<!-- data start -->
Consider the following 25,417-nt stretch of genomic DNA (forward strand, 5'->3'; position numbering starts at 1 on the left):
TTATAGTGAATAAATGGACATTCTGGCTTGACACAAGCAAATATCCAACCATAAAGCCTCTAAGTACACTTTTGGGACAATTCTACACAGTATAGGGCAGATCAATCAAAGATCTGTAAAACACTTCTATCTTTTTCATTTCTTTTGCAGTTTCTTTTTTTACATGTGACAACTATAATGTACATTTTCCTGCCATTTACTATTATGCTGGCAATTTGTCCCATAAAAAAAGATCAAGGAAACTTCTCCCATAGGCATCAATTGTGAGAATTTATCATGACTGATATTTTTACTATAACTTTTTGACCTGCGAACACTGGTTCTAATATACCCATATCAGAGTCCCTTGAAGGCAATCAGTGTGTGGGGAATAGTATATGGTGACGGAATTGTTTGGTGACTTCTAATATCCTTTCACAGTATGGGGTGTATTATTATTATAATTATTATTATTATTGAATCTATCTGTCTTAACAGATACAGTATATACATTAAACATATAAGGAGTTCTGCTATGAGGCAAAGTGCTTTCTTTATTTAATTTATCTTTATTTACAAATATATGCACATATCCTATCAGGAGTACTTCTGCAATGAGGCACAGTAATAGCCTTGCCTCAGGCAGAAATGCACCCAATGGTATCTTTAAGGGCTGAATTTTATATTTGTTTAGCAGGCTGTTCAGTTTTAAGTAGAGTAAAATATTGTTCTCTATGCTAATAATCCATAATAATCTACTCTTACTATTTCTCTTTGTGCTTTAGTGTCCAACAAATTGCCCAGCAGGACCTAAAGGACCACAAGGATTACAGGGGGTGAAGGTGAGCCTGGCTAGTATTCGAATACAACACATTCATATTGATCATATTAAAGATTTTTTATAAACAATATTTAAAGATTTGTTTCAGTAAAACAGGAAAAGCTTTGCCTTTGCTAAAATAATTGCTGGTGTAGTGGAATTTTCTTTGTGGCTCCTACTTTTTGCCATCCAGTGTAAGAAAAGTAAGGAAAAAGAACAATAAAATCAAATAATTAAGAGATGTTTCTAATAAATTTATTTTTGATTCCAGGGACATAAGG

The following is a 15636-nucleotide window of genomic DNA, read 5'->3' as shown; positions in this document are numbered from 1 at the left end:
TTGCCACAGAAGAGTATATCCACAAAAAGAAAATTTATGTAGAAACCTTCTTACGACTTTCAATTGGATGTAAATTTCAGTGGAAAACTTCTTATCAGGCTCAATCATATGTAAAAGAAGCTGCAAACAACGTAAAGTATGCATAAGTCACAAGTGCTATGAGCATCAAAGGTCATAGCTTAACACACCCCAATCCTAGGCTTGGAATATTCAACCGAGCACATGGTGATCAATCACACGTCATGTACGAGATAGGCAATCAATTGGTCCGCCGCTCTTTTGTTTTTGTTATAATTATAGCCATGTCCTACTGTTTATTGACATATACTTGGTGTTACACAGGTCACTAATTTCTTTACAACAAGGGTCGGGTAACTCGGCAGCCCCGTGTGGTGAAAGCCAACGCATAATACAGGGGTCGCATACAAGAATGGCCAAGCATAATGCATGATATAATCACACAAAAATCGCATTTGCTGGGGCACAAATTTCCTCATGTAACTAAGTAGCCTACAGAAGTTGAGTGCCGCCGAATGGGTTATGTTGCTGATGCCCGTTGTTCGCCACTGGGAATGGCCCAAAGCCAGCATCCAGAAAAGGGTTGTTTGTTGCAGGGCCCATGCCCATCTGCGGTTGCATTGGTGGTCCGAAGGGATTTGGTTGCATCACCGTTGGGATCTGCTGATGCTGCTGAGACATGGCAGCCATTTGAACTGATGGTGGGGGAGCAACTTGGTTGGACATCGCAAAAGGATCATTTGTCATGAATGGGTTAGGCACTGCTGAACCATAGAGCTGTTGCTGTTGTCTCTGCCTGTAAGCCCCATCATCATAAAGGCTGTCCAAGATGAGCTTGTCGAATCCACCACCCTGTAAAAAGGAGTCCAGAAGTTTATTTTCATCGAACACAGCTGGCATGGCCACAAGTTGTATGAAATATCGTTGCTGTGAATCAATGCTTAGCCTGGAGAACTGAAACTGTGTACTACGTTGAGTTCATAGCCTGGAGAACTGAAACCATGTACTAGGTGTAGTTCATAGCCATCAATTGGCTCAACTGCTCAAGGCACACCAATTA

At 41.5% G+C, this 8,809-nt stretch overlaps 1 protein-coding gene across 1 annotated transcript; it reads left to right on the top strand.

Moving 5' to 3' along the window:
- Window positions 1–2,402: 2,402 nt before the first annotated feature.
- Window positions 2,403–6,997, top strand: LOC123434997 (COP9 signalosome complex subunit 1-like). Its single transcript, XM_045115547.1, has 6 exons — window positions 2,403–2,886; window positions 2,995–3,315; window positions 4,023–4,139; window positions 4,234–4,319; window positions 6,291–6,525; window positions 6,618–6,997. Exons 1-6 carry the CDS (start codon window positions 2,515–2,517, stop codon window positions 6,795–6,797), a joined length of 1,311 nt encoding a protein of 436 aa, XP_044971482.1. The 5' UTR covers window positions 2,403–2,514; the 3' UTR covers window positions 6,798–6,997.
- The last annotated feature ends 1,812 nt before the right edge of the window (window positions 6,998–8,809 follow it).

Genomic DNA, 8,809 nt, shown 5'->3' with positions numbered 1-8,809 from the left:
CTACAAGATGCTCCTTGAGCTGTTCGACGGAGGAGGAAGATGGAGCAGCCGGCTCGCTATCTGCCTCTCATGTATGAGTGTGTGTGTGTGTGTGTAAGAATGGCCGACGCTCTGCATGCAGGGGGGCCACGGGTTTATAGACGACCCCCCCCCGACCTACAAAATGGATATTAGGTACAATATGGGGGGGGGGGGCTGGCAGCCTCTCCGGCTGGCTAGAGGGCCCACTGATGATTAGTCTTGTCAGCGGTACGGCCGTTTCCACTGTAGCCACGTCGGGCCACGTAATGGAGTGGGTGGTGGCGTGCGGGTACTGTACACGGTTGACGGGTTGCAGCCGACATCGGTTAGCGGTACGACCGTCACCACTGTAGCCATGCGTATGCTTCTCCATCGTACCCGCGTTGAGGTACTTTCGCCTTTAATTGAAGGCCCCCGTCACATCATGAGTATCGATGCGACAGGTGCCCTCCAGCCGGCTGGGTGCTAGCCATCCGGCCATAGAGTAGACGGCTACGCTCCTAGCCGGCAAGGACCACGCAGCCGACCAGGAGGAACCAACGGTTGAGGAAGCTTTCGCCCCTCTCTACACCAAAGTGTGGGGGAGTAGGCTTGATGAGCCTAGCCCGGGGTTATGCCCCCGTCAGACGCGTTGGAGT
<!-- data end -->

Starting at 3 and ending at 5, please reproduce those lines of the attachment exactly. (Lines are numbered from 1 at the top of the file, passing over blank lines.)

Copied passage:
The following is a 15636-nucleotide window of genomic DNA, read 5'->3' as shown; positions in this document are numbered from 1 at the left end:
TTGCCACAGAAGAGTATATCCACAAAAAGAAAATTTATGTAGAAACCTTCTTACGACTTTCAATTGGATGTAAATTTCAGTGGAAAACTTCTTATCAGGCTCAATCATATGTAAAAGAAGCTGCAAACAACGTAAAGTATGCATAAGTCACAAGTGCTATGAGCATCAAAGGTCATAGCTTAACACACCCCAATCCTAGGCTTGGAATATTCAACCGAGCACATGGTGATCAATCACACGTCATGTACGAGATAGGCAATCAATTGGTCCGCCGCTCTTTTGTTTTTGTTATAATTATAGCCATGTCCTACTGTTTATTGACATATACTTGGTGTTACACAGGTCACTAATTTCTTTACAACAAGGGTCGGGTAACTCGGCAGCCCCGTGTGGTGAAAGCCAACGCATAATACAGGGGTCGCATACAAGAATGGCCAAGCATAATGCATGATATAATCACACAAAAATCGCATTTGCTGGGGCACAAATTTCCTCATGTAACTAAGTAGCCTACAGAAGTTGAGTGCCGCCGAATGGGTTATGTTGCTGATGCCCGTTGTTCGCCACTGGGAATGGCCCAAAGCCAGCATCCAGAAAAGGGTTGTTTGTTGCAGGGCCCATGCCCATCTGCGGTTGCATTGGTGGTCCGAAGGGATTTGGTTGCATCACCGTTGGGATCTGCTGATGCTGCTGAGACATGGCAGCCATTTGAACTGATGGTGGGGGAGCAACTTGGTTGGACATCGCAAAAGGATCATTTGTCATGAATGGGTTAGGCACTGCTGAACCATAGAGCTGTTGCTGTTGTCTCTGCCTGTAAGCCCCATCATCATAAAGGCTGTCCAAGATGAGCTTGTCGAATCCACCACCCTGTAAAAAGGAGTCCAGAAGTTTATTTTCATCGAACACAGCTGGCATGGCCACAAGTTGTATGAAATATCGTTGCTGTGAATCAATGCTTAGCCTGGAGAACTGAAACTGTGTACTACGTTGAGTTCATAGCCTGGAGAACTGAAACCATGTACTAGGTGTAGTTCATAGCCATCAATTGGCTCAACTGCTCAAGGCACACCAATTA

At 41.5% G+C, this 8,809-nt stretch overlaps 1 protein-coding gene across 1 annotated transcript; it reads left to right on the top strand.